Prime Minister Bill English started New Zealand's largest automated kiwifruit grading and sorting line at EastPack's Washer Rd site in Te Puke yesterday.
The new 14-lane Compac grader is the first fruit sorter in the industry that is larger than 10 lanes. It packs 100,000 trays per shift and provides EastPack with capacity to pack more than 40 million trays of fruit across the business.
The cost of the investment at the Washer Rd site is nearing $25 million and the new grader has created employment for an additional 300 seasonal workers, bringing the total staff at Washer Rd to about 600.
Mr English spoke about the work being done by the Government to negotiate trade deals with other governments and open up new markets, especially the work of Trade Minister Todd McClay, who was also at the opening.
"To come and see this kind of investment, seeing the skills and the depth and the culture of expertise that you have here gives us the confidence to spend more money, do more trips, take more time and argue more strongly with these other governments so that you can get your products in.
"It's this ongoing demonstration of excellence that gives us the confidence to back you on the world stage and offer you support wherever possible."
EastPack chief executive Hamish Simson said there had been huge developments at the Washer Rd site.
"Three years ago we were still in the grips of PSA and packed 25 million trays. This Washer Rd site was effectively mothballed with no graders and no packing taking place here at all."
Last season, EastPack packed 40 million trays.
"That growth in volume has allowed us to invest significantly in infrastructure and new technology, with EastPack spending over $40m this year following the $25m spend last year."
He described the new grader as a new chapter in leading-edge technology in packing efficiency for EastPack.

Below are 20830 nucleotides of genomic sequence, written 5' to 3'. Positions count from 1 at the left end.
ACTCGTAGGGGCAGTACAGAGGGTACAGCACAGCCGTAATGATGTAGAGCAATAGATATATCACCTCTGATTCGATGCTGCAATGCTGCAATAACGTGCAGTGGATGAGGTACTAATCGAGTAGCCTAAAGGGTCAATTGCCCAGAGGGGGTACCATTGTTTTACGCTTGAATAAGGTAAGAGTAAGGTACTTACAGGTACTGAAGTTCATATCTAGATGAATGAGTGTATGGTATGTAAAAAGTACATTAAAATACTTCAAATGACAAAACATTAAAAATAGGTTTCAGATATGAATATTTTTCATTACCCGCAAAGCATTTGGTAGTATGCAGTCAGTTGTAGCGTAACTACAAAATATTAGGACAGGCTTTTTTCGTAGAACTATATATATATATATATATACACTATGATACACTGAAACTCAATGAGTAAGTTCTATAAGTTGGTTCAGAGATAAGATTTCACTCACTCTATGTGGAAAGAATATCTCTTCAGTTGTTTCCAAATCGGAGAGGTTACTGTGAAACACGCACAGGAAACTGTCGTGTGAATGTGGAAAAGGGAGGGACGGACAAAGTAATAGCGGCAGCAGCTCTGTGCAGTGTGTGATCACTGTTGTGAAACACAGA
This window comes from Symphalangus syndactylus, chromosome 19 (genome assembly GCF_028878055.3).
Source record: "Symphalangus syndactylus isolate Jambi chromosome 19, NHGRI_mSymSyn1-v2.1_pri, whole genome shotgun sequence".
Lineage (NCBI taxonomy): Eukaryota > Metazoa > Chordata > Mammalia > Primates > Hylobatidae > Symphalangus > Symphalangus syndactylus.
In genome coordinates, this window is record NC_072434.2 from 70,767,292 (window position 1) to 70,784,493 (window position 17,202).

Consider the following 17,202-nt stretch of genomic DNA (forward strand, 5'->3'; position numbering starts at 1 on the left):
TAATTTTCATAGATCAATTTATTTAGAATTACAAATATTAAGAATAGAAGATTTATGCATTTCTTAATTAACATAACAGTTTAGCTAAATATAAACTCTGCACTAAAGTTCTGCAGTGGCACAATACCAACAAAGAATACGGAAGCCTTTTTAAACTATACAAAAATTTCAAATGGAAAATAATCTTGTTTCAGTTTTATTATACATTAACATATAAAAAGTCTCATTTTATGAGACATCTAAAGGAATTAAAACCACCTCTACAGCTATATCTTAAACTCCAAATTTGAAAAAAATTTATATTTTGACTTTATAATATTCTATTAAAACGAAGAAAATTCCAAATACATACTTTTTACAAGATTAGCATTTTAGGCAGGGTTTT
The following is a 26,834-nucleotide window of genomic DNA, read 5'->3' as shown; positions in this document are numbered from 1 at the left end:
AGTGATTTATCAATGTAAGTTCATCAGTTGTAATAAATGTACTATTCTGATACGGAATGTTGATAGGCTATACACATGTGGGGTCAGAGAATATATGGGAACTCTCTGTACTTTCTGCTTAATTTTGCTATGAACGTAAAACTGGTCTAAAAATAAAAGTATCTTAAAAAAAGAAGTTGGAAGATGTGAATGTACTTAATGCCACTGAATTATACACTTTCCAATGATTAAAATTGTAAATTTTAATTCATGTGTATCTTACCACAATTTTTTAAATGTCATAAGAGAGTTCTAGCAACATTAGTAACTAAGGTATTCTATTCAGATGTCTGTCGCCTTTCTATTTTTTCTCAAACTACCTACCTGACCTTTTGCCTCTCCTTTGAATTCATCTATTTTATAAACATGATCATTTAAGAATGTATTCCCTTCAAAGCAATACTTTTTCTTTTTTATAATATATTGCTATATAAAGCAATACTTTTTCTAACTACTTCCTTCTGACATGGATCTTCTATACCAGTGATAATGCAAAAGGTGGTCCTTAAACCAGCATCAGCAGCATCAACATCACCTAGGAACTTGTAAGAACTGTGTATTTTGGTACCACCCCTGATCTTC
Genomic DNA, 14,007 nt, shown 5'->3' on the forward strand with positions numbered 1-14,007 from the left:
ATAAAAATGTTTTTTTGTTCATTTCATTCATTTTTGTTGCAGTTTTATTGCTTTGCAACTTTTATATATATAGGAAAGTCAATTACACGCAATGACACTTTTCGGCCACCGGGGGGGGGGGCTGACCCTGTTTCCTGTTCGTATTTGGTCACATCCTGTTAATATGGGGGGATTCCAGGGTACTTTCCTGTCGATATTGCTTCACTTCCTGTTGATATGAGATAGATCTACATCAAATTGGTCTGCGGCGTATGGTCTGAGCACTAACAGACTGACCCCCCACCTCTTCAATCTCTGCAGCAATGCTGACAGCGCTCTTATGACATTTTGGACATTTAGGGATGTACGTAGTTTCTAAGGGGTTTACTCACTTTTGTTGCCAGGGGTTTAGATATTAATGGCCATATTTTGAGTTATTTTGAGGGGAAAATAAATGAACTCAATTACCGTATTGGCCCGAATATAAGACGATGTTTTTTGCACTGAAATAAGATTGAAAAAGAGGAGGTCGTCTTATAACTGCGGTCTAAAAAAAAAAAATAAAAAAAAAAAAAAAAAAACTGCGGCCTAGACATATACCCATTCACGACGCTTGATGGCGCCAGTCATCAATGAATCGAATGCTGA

To handle the volume of fruit the grader utilises a dual-bin tip and infeed set-up and is effectively two graders joined together. The grader also utilises new Spectrim photo grading technology to improve efficiencies at its site and the accuracy of grading, with this season the first time the technology has been used on New Zealand kiwifruit.
The grader is also fitted with near infrared technology which looked inside the fruit and read the changes in wavelengths to test the brix and dry matter and ultimately the fruit's quality.
Earlier in the day Mr English was welcomed to Te Puke High School with a powhiri and mihi from kaumatua Tapua Te Amo and kuia Vervies Punohu McCausland before meeting some of the school's international students and student leaders and trying out the school's race car simulator.
International student Yolanda Xu, 14, from China said her high school back home was so large she had never even met the principal, never mind the country's leader.
"This is great and exciting," she said. Lyn Hartje, 15, from Germany said the visit had prompted a lot of discussion at her home stay, especially after former Prime Minister John Key's valedictory speech on Wednesday.